In 1963, House Foods Corporation (Japan) first introduced their "Vermont Curry," featuring a mild flavor, suitable for everyone, even children. In 1971, they introduced "Kukure Curry," convenient retort pouch curry sauce, known as "Curry Sauce with Vegetables" in the United States. "Java Curry," the next release by House Foods, was introduced to the public in 1975 and features a spicy, hot flavor, more suitable for adult tastes. "Kokumaro Curry," roux-type curry with a rich, smooth flavor, was introduced in 1996.
Curry & Spices
The main reason why the taste of curry is so light, yet full bodied is because of the wide variety of spices used in this unique dish. The word "spice" originates from the Latin word "species," which means "a certain kind of quality." Spices, with their aroma, color, pungency, and taste, are used to bring out the flavor of other ingredients.
The spices used in curry sauce and their general effects are:
Cardamom: improves appetite, relieves flatulence, and induces sweating
Turmeric: increases liver function, heals fatigue, and acts as an anticancer agent
Cumin: improve the appetite and digestion
Black pepper: stimulates appetite, digestion, and circulation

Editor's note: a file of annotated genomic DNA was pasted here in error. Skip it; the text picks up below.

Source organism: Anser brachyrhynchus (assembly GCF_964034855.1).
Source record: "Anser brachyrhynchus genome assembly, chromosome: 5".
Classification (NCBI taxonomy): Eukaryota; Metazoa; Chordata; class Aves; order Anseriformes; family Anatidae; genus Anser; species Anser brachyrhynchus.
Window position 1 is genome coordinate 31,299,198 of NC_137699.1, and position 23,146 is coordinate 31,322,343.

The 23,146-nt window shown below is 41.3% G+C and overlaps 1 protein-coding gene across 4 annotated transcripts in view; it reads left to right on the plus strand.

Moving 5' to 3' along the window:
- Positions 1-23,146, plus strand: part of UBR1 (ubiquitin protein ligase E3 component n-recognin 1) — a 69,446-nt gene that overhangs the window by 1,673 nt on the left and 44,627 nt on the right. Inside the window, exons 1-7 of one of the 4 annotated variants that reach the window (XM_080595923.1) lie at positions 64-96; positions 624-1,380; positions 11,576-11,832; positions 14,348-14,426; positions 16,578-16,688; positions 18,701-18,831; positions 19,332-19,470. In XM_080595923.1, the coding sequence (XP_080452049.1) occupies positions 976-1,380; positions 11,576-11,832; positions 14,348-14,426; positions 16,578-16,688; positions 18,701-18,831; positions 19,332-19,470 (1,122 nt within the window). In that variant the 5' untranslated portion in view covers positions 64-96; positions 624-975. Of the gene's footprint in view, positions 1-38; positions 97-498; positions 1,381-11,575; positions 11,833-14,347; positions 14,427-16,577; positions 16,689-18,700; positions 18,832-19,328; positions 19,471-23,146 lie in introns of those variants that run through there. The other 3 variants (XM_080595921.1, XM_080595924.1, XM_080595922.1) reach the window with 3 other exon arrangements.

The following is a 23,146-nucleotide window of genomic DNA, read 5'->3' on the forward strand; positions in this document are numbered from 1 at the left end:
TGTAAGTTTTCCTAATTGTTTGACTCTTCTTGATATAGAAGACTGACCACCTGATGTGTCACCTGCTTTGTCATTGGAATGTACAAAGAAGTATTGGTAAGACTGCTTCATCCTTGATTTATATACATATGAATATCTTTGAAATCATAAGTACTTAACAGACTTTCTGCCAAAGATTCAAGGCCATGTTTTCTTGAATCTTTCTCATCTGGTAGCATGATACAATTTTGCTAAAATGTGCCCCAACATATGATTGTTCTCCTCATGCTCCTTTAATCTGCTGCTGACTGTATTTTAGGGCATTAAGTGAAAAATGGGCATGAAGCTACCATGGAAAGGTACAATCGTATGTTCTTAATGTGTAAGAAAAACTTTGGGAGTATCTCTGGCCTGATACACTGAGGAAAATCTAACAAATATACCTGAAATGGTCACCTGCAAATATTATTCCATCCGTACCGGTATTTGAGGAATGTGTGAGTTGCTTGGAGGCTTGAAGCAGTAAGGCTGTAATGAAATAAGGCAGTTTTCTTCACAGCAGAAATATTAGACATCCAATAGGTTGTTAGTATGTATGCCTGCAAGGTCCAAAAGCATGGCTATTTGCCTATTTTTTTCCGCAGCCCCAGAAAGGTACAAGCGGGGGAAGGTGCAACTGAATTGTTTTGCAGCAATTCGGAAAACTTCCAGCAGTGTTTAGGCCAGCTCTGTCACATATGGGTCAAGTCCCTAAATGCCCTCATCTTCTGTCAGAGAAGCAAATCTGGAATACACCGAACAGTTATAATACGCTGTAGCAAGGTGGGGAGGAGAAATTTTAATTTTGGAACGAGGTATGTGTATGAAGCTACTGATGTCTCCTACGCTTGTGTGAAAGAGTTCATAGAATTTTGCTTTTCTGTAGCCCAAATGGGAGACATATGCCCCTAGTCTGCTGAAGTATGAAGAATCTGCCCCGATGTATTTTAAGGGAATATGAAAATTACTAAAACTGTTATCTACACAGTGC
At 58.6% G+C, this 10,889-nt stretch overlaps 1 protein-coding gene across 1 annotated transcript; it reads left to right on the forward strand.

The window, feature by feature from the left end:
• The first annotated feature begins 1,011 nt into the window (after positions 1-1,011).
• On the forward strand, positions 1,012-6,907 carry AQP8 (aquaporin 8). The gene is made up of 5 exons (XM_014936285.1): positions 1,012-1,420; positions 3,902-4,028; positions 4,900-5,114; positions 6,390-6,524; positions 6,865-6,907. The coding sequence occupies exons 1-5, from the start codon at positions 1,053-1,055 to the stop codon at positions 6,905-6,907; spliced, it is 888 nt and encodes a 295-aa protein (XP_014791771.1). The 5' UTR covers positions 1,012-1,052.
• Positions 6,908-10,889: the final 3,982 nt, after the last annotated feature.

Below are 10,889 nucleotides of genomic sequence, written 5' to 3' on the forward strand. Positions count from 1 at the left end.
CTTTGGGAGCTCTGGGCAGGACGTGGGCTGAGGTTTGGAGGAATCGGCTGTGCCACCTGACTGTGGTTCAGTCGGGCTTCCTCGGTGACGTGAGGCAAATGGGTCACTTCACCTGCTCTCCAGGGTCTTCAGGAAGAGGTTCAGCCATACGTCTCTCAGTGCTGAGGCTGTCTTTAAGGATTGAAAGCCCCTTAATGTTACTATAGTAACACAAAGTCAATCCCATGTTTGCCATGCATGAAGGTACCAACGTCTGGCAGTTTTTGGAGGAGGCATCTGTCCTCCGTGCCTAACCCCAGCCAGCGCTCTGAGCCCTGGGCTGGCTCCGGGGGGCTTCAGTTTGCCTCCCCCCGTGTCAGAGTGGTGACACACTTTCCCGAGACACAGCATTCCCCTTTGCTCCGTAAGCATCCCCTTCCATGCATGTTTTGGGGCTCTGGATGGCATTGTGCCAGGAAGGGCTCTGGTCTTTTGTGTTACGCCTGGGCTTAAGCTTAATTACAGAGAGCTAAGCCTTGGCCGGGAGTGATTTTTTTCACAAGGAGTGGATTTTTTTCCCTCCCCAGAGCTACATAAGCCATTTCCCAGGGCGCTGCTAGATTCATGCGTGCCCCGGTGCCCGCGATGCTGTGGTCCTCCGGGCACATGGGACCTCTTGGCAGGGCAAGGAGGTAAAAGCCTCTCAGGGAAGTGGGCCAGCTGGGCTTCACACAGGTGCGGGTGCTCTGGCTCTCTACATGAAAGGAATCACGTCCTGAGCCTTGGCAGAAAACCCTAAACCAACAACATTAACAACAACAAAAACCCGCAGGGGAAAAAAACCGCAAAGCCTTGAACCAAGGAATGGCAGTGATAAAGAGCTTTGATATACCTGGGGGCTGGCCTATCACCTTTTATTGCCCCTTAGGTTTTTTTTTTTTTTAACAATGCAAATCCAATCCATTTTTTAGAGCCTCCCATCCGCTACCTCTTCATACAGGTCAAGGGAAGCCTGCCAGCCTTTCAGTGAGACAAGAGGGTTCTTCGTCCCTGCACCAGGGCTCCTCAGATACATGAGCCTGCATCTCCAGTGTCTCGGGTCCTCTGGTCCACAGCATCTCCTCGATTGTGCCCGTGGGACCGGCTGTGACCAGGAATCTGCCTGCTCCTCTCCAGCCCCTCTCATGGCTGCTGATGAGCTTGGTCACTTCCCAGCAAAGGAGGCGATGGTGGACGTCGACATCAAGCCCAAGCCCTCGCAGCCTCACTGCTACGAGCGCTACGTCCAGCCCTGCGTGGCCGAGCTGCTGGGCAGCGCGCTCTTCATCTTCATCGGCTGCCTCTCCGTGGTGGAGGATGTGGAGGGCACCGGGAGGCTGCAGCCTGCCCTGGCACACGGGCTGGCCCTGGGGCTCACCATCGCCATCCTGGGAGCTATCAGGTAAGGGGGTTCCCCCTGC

Coriander: helps purify the blood, induce sweating, and aid digestion
Red pepper: helps to improve heart and circulation, as well as induces sweating
Cinnamon: acts as a stimulant and detoxifier
Nutmeg: has analgesic effects and acts as a sleep aid
Fenugreek: brings down fever and helps with acid indigestion and diarrhea
Bay leaf: contributes to good digestion
Curry is widely considered a precious and nutritious health food because of the above spices. These spices are used in a traditional system of Indian medicine called Ayurveda, or Life Sciences, which incorporates them into a daily routine to assure a long and healthy life. People from India commonly use more than 20 different spices in their everyday cooking as they follow a holistic principle of Ayurvedic medicine: "A healthy diet will promote wellness and balance for the body, mind, and spirit."
More Information About Our Curry
Purchasing Sauce Mix and Spices
House Foods has made it easier than ever for families at home to cook delicious curry by using House Foods' Curry Sauce Mixes. House Foods has created original curries rich in flavor by blending together over 30 spices, carefully selected from about 80 spices around the world. You can choose a mix based on what fits your taste from five levels of hotness.
Along with the mixes, House Foods offers an exciting variety of spices that are essential for home-cooked meals made with fresh ingredients. House Foods brings you the best quality spices selected from more than 60 countries around the world. We provide first-grade spices that can add flavor to a wide range of dishes.
Along with providing people here on Earth with curry, House Foods has taken things a step further by developing "Space Curry." Space Curry was developed in Japan for the astronauts living on the International Space Station. This special curry contains a higher calcium content and spicier flavor than the Earth-bound varieties. Space Curry has been approved by the Japan Aerospace Exploration Agency (JAXA).